Tree Care

Just because they’ve been around for millions of years, doesn’t mean trees don’t need a little bit of TLC. Trees, especially those found in the urban areas, still need to be maintained and cared for, to ensure they remain health and disease free.

Selecting the right tree

If you’re thinking of planting trees in your garden or just around your home, make sure you choose the right one that will thrive in your area. First, think of what is the function of the tree. Is it for decoration? For fruit? For shade? This will narrow down your choices. Weather is the most important consideration. If you experience snow, then tropical trees are a no-no; you’re better off with something that can thrive in the winter. Next, think of the size of the tree. If you have acreage, then you can have practically any size you want. But, if you have a small yard or garden, then you’ll want to make sure the size of your tree will match your available space, which will save you the trouble of replanting or cutting it down later. The type of soil available is also important – for example, silt soils can retain a lot of water and thus varieties such as hickory and birch are best for this kind of soil. Sandy soil, on the other hand, is much dryer and trees like avocado, oak and cedar are much more suitable to this kind of soil.

 

Planting the tree

Most trees purchased from nurseries come as either bare root, root balled or container grown. Whichever one you purchase, it is important to know that most transplanted trees are vulnerable to transplant shock, which will cause a tree to reduce its growth and even die. When digging the hole, make sure to loosen the surrounding soil, to help the roots dig in firmly in their new surroundings. Don’t dig too deep. In fact, it is better to make the hole wide, rather than deep, and making sure the tree flare is partly exposed. Do not pack in the soil, but rather, gently fill it in and add some mulch to retain the moisture. If needed, provide support by staking the seedling.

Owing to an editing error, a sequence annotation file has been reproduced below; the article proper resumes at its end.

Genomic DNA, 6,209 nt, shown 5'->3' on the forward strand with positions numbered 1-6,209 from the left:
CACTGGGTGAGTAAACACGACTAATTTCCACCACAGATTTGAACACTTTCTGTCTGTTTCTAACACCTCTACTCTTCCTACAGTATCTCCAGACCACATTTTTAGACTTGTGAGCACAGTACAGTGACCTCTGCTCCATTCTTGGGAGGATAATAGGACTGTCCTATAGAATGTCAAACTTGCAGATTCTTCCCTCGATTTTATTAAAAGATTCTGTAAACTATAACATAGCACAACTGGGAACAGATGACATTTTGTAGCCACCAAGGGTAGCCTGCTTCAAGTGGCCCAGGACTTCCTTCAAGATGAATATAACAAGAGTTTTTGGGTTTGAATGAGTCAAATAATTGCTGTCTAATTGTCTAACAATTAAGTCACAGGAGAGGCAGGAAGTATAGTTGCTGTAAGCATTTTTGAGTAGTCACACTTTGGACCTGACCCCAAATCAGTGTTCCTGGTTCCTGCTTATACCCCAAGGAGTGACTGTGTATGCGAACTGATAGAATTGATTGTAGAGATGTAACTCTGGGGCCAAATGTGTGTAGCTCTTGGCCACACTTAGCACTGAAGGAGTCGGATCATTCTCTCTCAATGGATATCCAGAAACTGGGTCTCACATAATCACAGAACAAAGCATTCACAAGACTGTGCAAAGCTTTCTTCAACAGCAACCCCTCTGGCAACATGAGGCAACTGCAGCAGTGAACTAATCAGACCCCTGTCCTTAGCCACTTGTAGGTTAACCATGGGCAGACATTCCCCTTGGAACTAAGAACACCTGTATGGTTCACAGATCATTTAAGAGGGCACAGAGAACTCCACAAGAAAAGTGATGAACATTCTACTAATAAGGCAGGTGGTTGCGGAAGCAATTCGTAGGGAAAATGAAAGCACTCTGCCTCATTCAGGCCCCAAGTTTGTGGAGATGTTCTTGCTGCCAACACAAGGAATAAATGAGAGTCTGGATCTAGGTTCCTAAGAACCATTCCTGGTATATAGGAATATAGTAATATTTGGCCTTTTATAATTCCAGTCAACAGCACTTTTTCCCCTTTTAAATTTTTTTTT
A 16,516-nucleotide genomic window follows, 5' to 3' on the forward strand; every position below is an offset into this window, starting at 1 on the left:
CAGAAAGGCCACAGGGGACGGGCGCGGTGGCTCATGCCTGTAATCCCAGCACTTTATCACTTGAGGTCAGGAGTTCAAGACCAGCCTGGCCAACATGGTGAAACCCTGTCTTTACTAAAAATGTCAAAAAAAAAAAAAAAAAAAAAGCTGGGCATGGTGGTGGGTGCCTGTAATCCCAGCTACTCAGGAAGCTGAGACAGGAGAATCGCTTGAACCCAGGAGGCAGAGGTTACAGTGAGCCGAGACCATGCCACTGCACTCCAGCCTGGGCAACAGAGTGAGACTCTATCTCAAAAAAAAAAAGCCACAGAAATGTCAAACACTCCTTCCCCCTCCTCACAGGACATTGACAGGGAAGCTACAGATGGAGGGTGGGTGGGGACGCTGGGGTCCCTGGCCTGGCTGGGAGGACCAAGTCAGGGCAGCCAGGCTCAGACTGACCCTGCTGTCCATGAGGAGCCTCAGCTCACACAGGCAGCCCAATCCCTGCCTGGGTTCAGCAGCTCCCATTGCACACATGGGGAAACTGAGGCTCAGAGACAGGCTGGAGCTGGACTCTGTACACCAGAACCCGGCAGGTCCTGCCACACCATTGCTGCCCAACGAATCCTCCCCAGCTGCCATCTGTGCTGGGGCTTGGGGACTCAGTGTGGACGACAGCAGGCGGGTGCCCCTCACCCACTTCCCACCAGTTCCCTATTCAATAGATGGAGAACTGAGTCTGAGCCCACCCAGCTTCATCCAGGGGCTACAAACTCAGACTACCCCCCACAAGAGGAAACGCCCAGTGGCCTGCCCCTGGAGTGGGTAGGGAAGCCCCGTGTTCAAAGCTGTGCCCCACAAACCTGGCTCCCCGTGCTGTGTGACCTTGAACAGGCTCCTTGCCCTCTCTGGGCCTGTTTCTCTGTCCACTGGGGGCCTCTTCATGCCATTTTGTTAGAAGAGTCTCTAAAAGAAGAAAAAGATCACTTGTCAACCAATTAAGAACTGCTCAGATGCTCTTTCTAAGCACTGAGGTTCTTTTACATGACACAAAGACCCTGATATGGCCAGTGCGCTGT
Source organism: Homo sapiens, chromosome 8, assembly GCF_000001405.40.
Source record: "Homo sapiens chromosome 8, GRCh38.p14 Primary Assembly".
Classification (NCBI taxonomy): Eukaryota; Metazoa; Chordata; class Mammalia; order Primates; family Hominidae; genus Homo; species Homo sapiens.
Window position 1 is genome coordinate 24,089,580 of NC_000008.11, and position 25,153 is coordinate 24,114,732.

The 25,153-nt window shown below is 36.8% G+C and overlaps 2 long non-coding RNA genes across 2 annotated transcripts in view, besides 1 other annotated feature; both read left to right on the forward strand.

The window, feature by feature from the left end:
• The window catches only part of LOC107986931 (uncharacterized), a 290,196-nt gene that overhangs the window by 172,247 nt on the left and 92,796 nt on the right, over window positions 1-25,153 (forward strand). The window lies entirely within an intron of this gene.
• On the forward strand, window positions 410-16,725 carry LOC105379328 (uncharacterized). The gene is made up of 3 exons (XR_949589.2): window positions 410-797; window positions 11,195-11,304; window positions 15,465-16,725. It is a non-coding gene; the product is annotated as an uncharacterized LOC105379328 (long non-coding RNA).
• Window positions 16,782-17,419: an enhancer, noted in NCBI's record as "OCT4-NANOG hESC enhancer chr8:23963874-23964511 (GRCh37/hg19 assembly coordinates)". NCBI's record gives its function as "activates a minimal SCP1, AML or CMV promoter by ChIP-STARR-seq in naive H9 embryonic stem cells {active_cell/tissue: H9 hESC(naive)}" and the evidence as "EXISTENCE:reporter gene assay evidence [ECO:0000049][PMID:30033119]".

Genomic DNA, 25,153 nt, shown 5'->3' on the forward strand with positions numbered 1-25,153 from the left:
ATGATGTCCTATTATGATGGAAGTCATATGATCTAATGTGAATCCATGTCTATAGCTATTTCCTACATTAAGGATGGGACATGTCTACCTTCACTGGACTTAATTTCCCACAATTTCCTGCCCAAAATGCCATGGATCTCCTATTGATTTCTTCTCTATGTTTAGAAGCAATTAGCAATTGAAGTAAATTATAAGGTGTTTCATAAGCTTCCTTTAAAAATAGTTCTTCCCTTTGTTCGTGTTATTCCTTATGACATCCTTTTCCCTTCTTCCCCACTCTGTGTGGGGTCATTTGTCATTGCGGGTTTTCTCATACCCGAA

Maintaining the tree’s health

Transplanted trees need care for the first few months up to the first couple of years, depending on how vulnerable it is. A tree basically needs sunlight and water, but the amount varies per type. Trees can suffer from over watering, as much as under watering. Avoid water logging the tree, and make sure the water goes to the roots, and doesn’t just run off the surface. Keep weeds away from the tree, even grass, as these compete against the tree for water and nutrients in the soil. Don’t use commercial weed killers as these can damage your tree’s health. Next, you’ll want to think about pruning the tree. This helps the tree develop its shape and have a strong trunk. Generally you should wait at least a year before pruning, only cutting branches which have been torn or damaged. After the first year, you can apply other techniques. The best time to prune is in late fall or winter, during the “dormant” season, as this will minimize sap loss and there are few insects and fungi around to spread disease. Always use clean and sharp tools for pruning.

Thriving trees not only add aesthetic value to a property, but increase a home’s worth by as much as 20%. Properly caring for your trees ensures that you will have healthy trees for many years to come.